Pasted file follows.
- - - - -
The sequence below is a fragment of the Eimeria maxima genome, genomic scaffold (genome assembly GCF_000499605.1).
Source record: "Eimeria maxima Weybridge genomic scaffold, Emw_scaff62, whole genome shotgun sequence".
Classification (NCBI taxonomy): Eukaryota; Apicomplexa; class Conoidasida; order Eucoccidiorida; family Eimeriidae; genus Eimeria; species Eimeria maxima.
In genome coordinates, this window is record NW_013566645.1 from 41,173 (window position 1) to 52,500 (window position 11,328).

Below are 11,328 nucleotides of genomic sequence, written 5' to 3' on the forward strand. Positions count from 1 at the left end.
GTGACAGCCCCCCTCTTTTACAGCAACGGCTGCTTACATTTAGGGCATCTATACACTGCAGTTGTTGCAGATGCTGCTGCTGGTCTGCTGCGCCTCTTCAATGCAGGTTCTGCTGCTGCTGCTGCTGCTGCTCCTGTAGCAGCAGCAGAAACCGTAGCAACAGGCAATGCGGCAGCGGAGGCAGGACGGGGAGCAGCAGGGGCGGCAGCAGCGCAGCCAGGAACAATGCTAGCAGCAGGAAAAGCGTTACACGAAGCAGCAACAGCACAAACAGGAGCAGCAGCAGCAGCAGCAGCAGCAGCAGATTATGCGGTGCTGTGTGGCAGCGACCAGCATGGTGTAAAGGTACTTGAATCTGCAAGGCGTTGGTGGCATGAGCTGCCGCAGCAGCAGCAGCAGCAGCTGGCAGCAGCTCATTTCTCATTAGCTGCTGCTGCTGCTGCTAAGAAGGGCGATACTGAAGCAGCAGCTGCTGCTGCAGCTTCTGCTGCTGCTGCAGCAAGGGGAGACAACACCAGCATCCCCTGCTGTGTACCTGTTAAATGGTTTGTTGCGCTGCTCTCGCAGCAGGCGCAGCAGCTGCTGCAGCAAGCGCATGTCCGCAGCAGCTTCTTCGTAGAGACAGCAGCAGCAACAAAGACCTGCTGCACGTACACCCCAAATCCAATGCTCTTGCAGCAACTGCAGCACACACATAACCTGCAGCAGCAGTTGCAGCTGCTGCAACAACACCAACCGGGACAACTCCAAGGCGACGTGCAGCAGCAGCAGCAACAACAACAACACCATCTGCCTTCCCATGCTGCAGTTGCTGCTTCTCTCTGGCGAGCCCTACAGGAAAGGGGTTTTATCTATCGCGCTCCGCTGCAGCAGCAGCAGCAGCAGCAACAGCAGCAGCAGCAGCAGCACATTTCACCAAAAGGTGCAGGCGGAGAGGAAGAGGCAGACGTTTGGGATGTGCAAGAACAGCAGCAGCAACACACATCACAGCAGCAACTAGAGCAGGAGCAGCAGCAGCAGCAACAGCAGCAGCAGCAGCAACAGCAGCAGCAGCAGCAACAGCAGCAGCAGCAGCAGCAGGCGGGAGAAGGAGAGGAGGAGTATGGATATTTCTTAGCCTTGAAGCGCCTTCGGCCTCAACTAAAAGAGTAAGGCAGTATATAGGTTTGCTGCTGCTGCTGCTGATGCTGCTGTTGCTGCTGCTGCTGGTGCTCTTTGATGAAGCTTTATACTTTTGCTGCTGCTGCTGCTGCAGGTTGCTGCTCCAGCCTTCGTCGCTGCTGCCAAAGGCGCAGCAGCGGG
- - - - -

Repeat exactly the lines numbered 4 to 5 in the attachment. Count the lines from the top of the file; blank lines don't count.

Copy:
In genome coordinates, this window is record NW_013566645.1 from 41,173 (window position 1) to 52,500 (window position 11,328).

Below are 11,328 nucleotides of genomic sequence, written 5' to 3' on the forward strand. Positions count from 1 at the left end.